Approximately 90% of the erythritol we eat is absorbed into the bloodstream, and the remaining 10% travel undigested to the colon. Unlike most sugar alcohol types, it seems that erythritol is resistant to colon bacteria fermentation in small doses.

In contrast, if you eat more than 50 grams of erythritol in a single dose, you’re definitely going to experience some digestive issues. So, unless you’re eating an enormous amount at once, you’re probably not going to have a problem with erythritol. In the end, erythritol sensitivity will be different for each person.


Pros Of Erythritol

Can I Eat Erythritol On Paleo

Because our bodies don’t have the enzymes to break down the erythritol, it is absorbed into the bloodstream and exerted directly into the urine. That means that erythritol won’t cause spikes in blood sugar levels or insulin, and there is also no effect on cholesterol or triglycerides either.

Moreover, some studies show that erythritol may reduce the risk of heart disease. That’s simply because erythritol acts as an antioxidant and may reduce the blood vessel damage caused by high blood sugar levels in people with type 2 diabetes. However, more studies are needed on this particular topic.

Lastly, erythritol can improve dental health and reduce the risk of tooth cavities. The explanation behind this is that bacteria in the mouth use sugar for energy. They also release acids that erode tooth enamel in the process.

However, mouth bacteria can’t use erythritol for energy. Some studies even show a reduction in plaque and harmful bacteria in the mouth. Other studies claim that erythritol can even protect from dental caries.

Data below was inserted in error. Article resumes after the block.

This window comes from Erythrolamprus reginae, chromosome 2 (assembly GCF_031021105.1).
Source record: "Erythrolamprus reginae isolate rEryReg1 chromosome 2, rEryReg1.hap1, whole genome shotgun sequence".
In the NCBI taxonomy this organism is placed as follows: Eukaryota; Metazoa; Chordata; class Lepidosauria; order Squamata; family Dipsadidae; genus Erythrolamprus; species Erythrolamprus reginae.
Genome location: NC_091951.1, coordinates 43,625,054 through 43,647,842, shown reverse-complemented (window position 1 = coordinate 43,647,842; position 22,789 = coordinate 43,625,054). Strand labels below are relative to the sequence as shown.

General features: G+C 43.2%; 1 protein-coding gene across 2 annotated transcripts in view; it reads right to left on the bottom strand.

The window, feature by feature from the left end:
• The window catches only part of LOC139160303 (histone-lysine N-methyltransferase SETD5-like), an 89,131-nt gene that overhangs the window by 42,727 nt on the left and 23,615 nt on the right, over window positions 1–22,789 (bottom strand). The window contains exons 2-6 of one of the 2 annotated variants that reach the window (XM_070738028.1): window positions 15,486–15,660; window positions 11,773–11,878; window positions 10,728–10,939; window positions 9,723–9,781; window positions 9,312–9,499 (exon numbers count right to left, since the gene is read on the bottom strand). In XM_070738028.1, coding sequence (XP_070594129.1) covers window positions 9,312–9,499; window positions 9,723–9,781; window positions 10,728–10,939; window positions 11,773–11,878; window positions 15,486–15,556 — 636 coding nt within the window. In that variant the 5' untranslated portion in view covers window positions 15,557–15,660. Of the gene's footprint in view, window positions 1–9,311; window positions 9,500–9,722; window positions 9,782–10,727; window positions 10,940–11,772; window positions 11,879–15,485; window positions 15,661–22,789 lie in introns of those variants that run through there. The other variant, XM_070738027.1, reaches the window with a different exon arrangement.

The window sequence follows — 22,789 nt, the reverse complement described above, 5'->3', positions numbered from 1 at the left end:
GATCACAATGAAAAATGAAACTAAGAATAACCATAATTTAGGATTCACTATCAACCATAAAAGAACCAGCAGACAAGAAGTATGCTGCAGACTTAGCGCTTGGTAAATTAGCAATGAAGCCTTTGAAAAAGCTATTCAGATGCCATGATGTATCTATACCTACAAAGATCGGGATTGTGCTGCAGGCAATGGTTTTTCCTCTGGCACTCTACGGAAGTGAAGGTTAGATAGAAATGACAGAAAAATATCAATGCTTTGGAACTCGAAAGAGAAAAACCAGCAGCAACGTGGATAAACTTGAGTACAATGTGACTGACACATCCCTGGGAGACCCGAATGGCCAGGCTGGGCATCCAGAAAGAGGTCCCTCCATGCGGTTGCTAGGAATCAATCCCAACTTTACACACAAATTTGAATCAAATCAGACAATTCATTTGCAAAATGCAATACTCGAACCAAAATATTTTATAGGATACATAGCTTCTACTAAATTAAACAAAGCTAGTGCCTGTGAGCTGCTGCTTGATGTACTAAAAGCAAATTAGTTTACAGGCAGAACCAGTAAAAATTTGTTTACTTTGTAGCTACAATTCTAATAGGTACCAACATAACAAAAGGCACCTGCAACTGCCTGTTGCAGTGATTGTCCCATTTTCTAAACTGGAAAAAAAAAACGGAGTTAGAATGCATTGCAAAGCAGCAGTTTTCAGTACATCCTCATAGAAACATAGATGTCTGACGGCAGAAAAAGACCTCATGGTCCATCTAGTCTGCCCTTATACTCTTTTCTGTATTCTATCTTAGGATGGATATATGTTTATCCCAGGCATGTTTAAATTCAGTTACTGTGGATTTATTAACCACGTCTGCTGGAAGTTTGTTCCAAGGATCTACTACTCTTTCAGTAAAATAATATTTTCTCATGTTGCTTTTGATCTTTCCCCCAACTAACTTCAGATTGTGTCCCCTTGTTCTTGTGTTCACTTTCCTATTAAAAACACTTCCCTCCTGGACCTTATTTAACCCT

Other Paleo-Friendly Sweeteners

  • Honey
  • Maple syrup
  • Blackstrap molasses
  • Yacon syrup
  • Coconut sugar
  • Agave
  • Lucuma powder
  • Monk fruit
  • Stevia
  • Jerusalem Artichoke Syrup
  • Dates

Baking With Erythritol

Baking with erythritol is very similar to baking with regular sugar. You can either mix it with dry ingredients such as flour, or wet ingredients such as butter or milk.

However, there is a catch here. Erythritol doesn’t dissolve quite as well as sugar. So, if you happen to make a recipe where a smooth texture is important, try using a powdered version of erythritol or grind the granulated version yourself.

The other drawback of erythritol is that it will melt after heating, but it won’t caramelize. Depending on what you’re trying to cook, you may need to find an alternative for it.

On the other hand, erythritol will crystalize. That usually happens when you use a lot of it, and it will appear on leftover sauces, frostings, etc. Because of that, we advise you to use the powdered form or mix it with other natural sweeteners.